In contrast, we also measured women’s general attitudes and perceptions about persons living with HIV/AIDS (PLWHA) and how PLWHA are treated in the community, and we refer to this as “perceived community stigma”. We used the stigma scale developed by National Institute of Mental Health Project Accept to measure this construct [22]. The scale consists of 22 items, such as, “People who have HIV/AIDS are cursed” and “People living with HIV/AIDS in this community face ejection from their homes by their families”. Participants were asked to rate these statements on a 4-point Likert scale from strongly agree to strongly disagree. The scale assesses three dimensions: negative attitudes and beliefs associated with PLWHA (negative attitudes, 8 items), perceptions of acts of discrimination faced by PLWHA within the community (discrimination, 7 items), and attitudes and beliefs related to fair treatment of PLWHA (equity, 4 items). The scale was previously tested in Tanzania, Zimbabwe, South Africa, and Thailand, and the three sub-scales were found to have acceptable reliability [23]. Following the example of the scale developers, mean sub-scale scores were computed for women who had no more than one missing item in that sub-scale, and the mean total score was computed only for those who had valid scores on all three sub-scales. Scores on the scales ranged from 0 (strongly agree) to 3 (strongly disagree); with negative items reverse-coded so that higher scores indicated higher perceptions of HIV/AIDS stigma. In our sample, reliability of the total stigma score, the negative attitudes sub-scale, the discrimination sub-scale, and the equity sub-scale were found to be 0.85, 0.78, 0.75, and 0.70, respectively (Cronbach’s α). Due to the relatively low reliability of the equity sub-scale, we did not use it in further analyses, similar to the approach of the scale’s authors [23].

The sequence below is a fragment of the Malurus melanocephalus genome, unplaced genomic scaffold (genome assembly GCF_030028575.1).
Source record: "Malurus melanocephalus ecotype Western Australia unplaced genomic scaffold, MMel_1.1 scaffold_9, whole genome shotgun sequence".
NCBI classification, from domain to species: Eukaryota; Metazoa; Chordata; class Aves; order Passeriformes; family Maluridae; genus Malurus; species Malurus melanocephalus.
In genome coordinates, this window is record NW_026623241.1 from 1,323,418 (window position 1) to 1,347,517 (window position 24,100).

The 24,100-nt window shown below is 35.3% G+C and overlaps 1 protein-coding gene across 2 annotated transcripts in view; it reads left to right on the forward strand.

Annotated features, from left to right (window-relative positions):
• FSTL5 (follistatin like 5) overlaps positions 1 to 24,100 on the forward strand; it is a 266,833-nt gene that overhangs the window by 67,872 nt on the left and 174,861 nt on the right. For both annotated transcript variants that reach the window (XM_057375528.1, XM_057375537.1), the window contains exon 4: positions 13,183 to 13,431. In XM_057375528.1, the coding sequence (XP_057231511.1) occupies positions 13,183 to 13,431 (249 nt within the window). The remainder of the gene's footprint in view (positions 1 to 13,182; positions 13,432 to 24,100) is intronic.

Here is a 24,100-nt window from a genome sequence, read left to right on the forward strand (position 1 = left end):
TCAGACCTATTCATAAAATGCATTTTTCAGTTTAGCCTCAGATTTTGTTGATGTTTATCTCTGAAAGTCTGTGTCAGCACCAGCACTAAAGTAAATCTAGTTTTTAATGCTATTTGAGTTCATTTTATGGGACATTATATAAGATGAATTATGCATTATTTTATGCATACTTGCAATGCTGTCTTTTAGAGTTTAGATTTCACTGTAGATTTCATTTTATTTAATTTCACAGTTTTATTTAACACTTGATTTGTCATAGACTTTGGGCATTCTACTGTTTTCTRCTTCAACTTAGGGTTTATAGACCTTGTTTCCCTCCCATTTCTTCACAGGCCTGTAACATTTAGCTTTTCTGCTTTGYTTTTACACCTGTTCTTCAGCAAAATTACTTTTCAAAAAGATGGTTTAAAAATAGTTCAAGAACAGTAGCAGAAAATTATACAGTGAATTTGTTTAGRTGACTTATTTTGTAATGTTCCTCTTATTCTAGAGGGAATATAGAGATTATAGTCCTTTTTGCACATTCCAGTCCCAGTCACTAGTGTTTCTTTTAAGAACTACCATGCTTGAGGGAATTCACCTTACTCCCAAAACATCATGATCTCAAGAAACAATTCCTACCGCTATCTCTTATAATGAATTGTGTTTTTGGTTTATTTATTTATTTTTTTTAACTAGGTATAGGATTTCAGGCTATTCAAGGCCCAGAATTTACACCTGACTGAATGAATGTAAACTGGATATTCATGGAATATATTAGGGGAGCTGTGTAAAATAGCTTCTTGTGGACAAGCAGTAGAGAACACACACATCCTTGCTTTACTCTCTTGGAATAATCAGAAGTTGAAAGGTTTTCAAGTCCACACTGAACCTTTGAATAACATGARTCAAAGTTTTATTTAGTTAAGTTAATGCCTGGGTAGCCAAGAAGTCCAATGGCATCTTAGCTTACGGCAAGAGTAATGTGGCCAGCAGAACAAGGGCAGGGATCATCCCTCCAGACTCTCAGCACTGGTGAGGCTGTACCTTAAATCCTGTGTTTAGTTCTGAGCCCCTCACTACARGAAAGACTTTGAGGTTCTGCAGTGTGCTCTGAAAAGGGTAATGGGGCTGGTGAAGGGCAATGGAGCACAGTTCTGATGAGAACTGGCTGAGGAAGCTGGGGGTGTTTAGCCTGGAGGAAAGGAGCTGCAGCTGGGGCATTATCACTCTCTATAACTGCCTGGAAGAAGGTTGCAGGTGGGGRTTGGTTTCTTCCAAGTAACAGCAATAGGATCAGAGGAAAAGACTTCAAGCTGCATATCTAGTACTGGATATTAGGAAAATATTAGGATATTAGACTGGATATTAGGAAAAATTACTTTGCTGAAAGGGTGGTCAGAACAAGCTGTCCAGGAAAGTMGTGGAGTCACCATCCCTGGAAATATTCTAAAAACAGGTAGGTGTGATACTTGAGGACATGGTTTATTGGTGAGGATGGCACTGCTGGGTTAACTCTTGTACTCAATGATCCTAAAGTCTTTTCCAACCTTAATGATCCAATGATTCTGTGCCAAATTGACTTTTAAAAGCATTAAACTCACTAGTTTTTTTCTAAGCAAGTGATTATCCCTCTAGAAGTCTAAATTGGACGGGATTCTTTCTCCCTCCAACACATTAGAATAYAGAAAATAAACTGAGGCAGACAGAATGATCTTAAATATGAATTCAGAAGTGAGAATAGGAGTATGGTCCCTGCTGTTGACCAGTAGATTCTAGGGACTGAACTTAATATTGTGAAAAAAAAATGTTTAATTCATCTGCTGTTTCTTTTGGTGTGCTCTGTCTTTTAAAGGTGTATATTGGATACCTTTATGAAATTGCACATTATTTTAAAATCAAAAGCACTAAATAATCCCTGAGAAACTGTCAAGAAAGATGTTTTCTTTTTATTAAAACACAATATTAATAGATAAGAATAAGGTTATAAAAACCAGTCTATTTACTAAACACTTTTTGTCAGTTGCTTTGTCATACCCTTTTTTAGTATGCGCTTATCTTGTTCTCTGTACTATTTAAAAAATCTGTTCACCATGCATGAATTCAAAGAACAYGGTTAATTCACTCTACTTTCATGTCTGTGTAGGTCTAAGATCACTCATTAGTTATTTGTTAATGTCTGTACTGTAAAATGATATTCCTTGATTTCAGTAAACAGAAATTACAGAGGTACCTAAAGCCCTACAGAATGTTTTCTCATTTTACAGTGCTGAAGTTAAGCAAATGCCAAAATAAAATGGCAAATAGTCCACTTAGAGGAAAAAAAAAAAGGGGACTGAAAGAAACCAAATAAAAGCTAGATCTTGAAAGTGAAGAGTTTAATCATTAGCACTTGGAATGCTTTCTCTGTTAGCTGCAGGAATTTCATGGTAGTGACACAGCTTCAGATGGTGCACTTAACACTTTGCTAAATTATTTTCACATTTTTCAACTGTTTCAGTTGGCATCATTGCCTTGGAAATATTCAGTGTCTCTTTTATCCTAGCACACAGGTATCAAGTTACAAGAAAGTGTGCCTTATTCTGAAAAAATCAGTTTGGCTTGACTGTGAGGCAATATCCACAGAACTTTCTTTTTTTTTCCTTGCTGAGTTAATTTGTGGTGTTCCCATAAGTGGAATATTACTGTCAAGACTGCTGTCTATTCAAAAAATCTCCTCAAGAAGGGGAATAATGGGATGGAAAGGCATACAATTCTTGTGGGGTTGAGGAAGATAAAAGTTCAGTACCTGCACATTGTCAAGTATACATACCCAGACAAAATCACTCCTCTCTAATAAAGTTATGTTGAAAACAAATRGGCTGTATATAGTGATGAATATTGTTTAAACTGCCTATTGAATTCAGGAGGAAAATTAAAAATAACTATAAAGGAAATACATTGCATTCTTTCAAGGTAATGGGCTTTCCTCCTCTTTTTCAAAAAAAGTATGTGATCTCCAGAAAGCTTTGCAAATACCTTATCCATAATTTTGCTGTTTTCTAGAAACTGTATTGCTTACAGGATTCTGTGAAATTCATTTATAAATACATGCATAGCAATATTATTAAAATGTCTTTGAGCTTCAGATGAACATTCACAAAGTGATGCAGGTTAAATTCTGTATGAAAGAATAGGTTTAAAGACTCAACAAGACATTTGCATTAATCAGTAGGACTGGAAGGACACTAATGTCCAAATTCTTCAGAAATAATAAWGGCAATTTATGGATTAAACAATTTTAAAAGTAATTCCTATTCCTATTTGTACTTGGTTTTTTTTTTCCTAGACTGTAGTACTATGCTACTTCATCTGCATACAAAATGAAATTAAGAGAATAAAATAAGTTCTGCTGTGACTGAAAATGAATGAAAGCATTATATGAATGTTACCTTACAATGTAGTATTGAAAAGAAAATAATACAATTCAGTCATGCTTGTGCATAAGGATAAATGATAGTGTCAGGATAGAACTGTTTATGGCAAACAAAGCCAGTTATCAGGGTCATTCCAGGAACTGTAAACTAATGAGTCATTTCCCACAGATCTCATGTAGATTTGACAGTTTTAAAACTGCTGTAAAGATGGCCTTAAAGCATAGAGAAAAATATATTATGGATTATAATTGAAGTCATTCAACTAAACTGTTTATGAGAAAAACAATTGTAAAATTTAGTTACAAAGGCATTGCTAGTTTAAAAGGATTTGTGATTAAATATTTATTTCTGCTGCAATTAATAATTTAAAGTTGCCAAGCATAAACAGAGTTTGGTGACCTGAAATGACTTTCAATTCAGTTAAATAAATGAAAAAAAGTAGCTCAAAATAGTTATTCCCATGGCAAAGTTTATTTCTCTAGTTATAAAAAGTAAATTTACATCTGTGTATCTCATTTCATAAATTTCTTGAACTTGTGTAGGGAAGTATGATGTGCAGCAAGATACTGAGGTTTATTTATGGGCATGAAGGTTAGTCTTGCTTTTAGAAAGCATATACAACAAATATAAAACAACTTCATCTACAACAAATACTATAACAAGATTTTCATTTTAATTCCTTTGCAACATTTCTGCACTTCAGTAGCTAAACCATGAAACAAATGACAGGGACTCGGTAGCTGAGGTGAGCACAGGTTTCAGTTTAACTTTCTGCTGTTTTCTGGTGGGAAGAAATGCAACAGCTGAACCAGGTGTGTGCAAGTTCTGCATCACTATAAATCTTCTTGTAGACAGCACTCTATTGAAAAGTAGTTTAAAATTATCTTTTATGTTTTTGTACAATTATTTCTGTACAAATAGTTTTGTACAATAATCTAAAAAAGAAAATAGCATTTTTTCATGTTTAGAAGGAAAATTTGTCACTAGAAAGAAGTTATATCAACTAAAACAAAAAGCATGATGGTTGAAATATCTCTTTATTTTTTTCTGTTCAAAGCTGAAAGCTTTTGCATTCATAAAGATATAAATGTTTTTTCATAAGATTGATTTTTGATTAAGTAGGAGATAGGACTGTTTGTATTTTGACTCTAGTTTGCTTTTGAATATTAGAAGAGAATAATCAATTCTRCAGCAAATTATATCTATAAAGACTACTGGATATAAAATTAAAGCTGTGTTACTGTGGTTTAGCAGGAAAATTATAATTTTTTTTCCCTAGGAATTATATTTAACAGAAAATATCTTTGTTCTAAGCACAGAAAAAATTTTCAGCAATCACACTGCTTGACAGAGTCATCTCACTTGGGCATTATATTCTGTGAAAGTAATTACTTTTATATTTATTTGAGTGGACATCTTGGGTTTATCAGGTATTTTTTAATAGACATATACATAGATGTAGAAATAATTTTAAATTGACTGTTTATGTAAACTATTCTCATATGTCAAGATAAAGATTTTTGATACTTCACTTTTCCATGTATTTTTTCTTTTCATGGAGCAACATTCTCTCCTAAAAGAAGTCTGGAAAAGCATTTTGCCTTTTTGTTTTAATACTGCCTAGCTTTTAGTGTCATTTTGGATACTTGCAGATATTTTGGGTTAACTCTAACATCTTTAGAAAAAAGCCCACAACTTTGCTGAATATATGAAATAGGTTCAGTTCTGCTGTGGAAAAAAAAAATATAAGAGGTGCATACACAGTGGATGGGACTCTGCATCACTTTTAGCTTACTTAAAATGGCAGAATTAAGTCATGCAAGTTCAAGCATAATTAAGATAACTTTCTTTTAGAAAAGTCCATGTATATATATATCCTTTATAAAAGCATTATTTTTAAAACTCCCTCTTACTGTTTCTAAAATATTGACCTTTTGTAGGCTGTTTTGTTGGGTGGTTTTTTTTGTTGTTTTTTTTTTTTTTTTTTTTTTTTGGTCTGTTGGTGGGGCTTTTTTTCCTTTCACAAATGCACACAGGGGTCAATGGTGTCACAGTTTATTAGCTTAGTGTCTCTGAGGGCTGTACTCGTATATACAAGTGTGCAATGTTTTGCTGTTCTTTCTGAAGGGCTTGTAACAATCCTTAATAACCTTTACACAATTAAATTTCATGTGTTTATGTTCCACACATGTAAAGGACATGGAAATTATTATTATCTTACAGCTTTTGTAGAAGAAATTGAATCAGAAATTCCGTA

Refusal of HIV Testing

Data on the women’s HIV testing uptake were obtained from clinic records after the woman’s ANC visit was completed. The woman’s situation was categorized as: (1) accepted testing, (2) refused testing, or (3) no HIV testing service available. For analyses with refusal of HIV testing as the outcome, only women who were actually offered HIV testing (HIV testing service was available at the facility on the day of their first ANC visit) were included.